City Paper is not for tourists
With Jack Evans and Vince Gray headed to New York and Muriel Bowser and Andy Shallal otherwise occupied, the small candidate crowd at last night’s architecture debate must have left the hosts feeling as lonely as sad architect archetype Ted Mosby. The lack of candidates at the District Architecture Center brought about a similar lack of political tension, but that didn’t keep the candidates who did show up from having ideas about buildings.
Flex Apartment Buildings: Tommy Wells, whose background in the world of “livable, walkable” gave him home-court advantage at the debate, liked the idea of apartment buildings with units that could be expanded into other units after residents have kids.
City-Run Parking Garages: Keeping with the candidates’ new devotion to using every available public area to store cars, Reta Lewis said that the District should consider turning city-owned property into city-run parking garages similar to municipal parking garages in Silver Spring, Md.
Vincent Orange proposed his own massive public project in the form of his much-discussed idea to transform RFK Stadium and nearby Langston Golf Course into stadium, a waterpark, and a whole lot of other stuff. When the candidates were asked what city project they’d want to cut the ribbon on in their hypothetical administrations, Orange chose the RFK project.
Make This Guy’s Friend the Director of the Office of Planning: With Office of Planning boss and smart growth favorite Harriet Tregoning leaving for the federal government, the candidates were asked who they’d like to replace her with. Tommy Wells was the only candidate to offer names of people he’d like to see in the job, including planner Jeff Speck and smart growth advocate Kaid Benfield.
And then there was write-in candidate Michael J. Green, who promised to appoint an unnamed friend to the position. Green, who came off so poorly with the planners and architects in the room that he twice insisted that he didn’t mean to offend them, said that he and his friend had some architecture chops of their own. “We’re going to take this city by storm,” Green promised. “You’re going to see some urban design that you’ve never seen.”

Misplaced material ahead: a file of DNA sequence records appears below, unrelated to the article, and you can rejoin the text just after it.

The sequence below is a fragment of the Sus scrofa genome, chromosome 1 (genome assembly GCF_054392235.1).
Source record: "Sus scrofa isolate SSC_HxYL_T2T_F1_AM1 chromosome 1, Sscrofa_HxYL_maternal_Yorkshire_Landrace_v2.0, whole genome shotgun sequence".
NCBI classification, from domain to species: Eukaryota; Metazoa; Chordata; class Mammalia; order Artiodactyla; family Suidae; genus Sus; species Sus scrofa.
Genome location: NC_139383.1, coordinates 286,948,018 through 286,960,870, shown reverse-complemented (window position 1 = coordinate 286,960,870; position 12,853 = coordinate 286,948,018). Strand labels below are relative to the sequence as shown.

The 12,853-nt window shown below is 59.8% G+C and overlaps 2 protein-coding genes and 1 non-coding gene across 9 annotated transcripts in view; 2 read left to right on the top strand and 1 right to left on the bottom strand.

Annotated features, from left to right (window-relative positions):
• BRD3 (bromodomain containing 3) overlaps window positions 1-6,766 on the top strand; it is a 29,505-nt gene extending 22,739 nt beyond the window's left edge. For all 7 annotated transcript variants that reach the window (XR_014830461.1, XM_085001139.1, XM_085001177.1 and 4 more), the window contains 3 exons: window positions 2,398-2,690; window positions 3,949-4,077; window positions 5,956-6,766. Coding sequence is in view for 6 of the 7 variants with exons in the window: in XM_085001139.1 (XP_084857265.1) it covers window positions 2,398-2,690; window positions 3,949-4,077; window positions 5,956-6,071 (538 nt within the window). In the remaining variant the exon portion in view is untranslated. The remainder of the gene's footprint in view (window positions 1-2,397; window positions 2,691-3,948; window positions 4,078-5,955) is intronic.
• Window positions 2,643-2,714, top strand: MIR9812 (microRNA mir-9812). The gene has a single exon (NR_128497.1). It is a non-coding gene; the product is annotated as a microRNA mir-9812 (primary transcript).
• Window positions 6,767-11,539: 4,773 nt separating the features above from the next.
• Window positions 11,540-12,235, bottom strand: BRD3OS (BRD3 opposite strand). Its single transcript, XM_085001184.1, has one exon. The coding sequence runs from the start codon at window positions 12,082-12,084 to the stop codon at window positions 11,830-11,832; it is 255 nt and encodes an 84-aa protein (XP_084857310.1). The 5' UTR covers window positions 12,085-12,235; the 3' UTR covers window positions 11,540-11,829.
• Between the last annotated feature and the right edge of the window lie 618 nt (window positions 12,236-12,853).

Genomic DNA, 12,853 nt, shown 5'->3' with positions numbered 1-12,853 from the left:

Barcelona, D.C.: When moderator and Washington Business Journal editor Douglas Fruehling asked the candidates what cities the District could learn from, some of the candidates treated it as a loyalty test and refused to name any. “I am going to be fervent in my admiration for Washington, D.C.” Green insisted.
Lewis and Wells didn’t prove as tight-lipped. Lewis pointed to New York, Philadelphia, Chicago, and Atlanta, while Wells mentioned Zurich and Barcelona as potential examples for the city. Especially admirable to Wells: Barcelona’s street lamps that double as benches.
No Height Act Changes: Maybe LL shouldn’t be calling this an “idea” since it looks like the Height Act will be law until mankind forgets how to build above 130 feet, but there it is. All of the candidates at the debate agreed that they opposed changing the Height Act. Wells, who opposed Height Act changes along with nearly all but one of his D.C. Council colleagues, gave the exiting Tregoning a shove out the door on her pet issue. Tregoning’s belief that the city needed loosened height limits to keep up with population growth didn’t take into account development elsewhere in the city, according to Wells.
“She viewed it in a very linear, two-dimensional way,” Wells said.
Photo by Darrow Montgomery